Research Projects

This is a list of research projects that may have opportunities for undergraduate students. You can browse all the projects, or view only projects in the following categories:

Mechanical Systems

 

Atomistic Simulations of Gold-Silicon Interface

Research categories:  Aerospace Engineering, Chemical, Civil and Construction, Computational/Mathematical, Computer Engineering and Computer Science, Industrial Engineering, Material Science and Engineering, Mechanical Systems, Nanotechnology, Physical Science
School/Dept.: School of Aeronautics and Astronautics
Professor: Michael Sangid
Desired experience:   Junior standing and ability to develop computer codes.
Number of positions: 1

The size of electronic devices has been decreasing steadily over the years and it is expected to continue that trend, as there is significant interest in the development to microelectronics and nanoelectronics for applications in the biomedical, sensing, data storage and high-performance computing fields, among others. With the increasing miniaturization of electronics, it is important to consider any effects that might happen in the interfaces at the nanometer scale, as the behavior of materials at this length scales may differ markedly from the behavior at the macroscopic scale. This project studies the interactions occurring in the interface between gold and silicon, materials selected due to their excellent properties as conductor and semiconductor, respectively, and their popularity in electronic circuits. The behavior of gold and silicon is expected to differ from the properties observed in the bulk and at larger scales, so it is crucial to analyze and understand the mechanisms of this behavior for the design and manufacture of microelectronic devices utilizing these materials. The research will involve Molecular Dynamics modeling of the gold-silicon interface. Additionally, this project will be complemented by other research opportunities in our lab.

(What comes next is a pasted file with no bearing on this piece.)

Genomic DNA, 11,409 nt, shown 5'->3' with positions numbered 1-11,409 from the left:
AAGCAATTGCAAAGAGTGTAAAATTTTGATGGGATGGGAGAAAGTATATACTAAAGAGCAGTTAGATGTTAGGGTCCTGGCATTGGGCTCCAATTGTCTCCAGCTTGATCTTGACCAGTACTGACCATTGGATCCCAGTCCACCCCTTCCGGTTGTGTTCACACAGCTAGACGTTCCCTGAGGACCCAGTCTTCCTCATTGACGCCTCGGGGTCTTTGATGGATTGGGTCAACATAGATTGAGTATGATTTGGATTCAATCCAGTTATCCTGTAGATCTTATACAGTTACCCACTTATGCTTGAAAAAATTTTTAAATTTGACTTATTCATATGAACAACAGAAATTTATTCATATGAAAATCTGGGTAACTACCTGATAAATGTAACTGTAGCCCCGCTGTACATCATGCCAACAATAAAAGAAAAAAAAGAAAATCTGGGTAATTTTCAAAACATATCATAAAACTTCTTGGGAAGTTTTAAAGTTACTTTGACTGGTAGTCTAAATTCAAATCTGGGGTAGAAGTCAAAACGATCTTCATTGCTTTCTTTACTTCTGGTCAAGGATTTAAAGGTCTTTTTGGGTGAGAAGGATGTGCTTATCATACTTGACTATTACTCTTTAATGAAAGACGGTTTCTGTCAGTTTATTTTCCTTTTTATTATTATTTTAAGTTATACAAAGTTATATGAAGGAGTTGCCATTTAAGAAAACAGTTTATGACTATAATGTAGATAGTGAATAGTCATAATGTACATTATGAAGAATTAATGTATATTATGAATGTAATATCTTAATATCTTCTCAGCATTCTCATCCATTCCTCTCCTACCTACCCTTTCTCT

Characterizing fiber reinforced composite materials

Research categories:  Aerospace Engineering, Chemical, Civil and Construction, Industrial Engineering, Material Science and Engineering, Mechanical Systems
School/Dept.: School of Aeronautics and Astronautics
Professor: Michael Sangid
Preferred major(s): AAE, ME, or MSE
Desired experience:   Willingness to do hands-on work
Number of positions: 2

We are looking for a motivated, hard-working student interested in experimental composite materials research. This position is on a team investigating fiber orientation and length measurements in thermoplastic composites. These long fiber composites have a direct application to replace steel and aluminum structural alloys in the aerospace and automotive industries. Our team is comprised of Pacific Northwest National Lab, Autodesk, Plasticomp, Magna, Toyota, University of Illinois, and Purdue. Applicants will work under the mentorship of a graduate student and faculty member. The position includes hands on specimen preparation, in the form of extracting and polishing samples for fiber orientation measurements and melting samples and isolating the pertinent fibers for length measurements. Applicants should be undergraduate students interesting in composite materials.

 

CyberMech: A Novel Run-Time Substrate for Cyber-Mechanical Systems

Research categories:  Aerospace Engineering, Civil and Construction, Computational/Mathematical, Computer Engineering and Computer Science, Electronics, Mechanical Systems
School/Dept.: Civil Engineering
Professor: Arun Prakash
Preferred major(s): Structural Engineering, Civil, Mechanical, Aerospace, Computer Science, Electrical